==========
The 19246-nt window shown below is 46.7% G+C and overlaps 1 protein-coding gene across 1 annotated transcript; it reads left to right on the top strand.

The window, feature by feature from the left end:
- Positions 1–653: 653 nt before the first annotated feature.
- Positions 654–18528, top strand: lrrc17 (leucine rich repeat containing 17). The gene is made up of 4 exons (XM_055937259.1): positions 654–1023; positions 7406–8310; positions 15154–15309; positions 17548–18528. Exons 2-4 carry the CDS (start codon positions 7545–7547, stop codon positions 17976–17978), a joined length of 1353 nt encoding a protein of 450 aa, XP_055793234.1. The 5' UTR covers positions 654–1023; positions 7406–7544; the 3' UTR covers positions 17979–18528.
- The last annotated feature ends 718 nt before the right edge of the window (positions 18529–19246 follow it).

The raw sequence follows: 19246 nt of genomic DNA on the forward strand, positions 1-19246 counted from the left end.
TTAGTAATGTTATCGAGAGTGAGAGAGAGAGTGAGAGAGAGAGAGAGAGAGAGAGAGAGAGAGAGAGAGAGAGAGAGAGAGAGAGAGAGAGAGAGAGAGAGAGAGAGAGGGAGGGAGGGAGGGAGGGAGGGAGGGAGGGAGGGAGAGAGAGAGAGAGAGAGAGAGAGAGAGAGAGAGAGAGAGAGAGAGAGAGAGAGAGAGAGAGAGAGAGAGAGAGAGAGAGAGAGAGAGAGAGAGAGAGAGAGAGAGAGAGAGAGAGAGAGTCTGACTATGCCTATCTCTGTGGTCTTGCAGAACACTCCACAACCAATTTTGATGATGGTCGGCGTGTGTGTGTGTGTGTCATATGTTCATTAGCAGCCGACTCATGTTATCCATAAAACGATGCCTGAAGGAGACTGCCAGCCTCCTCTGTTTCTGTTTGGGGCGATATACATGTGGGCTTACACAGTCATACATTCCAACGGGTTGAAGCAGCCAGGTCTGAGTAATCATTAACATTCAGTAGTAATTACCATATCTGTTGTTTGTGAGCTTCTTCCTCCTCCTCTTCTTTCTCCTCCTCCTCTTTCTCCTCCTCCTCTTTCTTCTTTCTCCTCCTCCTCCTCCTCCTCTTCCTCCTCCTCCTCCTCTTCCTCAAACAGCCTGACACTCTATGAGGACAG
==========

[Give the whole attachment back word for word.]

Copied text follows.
The 19246-nt window shown below is 46.7% G+C and overlaps 1 protein-coding gene across 1 annotated transcript; it reads left to right on the top strand.

The window, feature by feature from the left end:
- Positions 1–653: 653 nt before the first annotated feature.
- Positions 654–18528, top strand: lrrc17 (leucine rich repeat containing 17). The gene is made up of 4 exons (XM_055937259.1): positions 654–1023; positions 7406–8310; positions 15154–15309; positions 17548–18528. Exons 2-4 carry the CDS (start codon positions 7545–7547, stop codon positions 17976–17978), a joined length of 1353 nt encoding a protein of 450 aa, XP_055793234.1. The 5' UTR covers positions 654–1023; positions 7406–7544; the 3' UTR covers positions 17979–18528.
- The last annotated feature ends 718 nt before the right edge of the window (positions 18529–19246 follow it).

The raw sequence follows: 19246 nt of genomic DNA on the forward strand, positions 1-19246 counted from the left end.
TTAGTAATGTTATCGAGAGTGAGAGAGAGAGTGAGAGAGAGAGAGAGAGAGAGAGAGAGAGAGAGAGAGAGAGAGAGAGAGAGAGAGAGAGAGAGAGAGAGAGAGAGAGGGAGGGAGGGAGGGAGGGAGGGAGGGAGGGAGGGAGAGAGAGAGAGAGAGAGAGAGAGAGAGAGAGAGAGAGAGAGAGAGAGAGAGAGAGAGAGAGAGAGAGAGAGAGAGAGAGAGAGAGAGAGAGAGAGAGAGAGAGAGAGAGAGAGAGAGAGTCTGACTATGCCTATCTCTGTGGTCTTGCAGAACACTCCACAACCAATTTTGATGATGGTCGGCGTGTGTGTGTGTGTGTCATATGTTCATTAGCAGCCGACTCATGTTATCCATAAAACGATGCCTGAAGGAGACTGCCAGCCTCCTCTGTTTCTGTTTGGGGCGATATACATGTGGGCTTACACAGTCATACATTCCAACGGGTTGAAGCAGCCAGGTCTGAGTAATCATTAACATTCAGTAGTAATTACCATATCTGTTGTTTGTGAGCTTCTTCCTCCTCCTCTTCTTTCTCCTCCTCCTCTTTCTCCTCCTCCTCTTTCTTCTTTCTCCTCCTCCTCCTCCTCCTCTTCCTCCTCCTCCTCCTCTTCCTCAAACAGCCTGACACTCTATGAGGACAG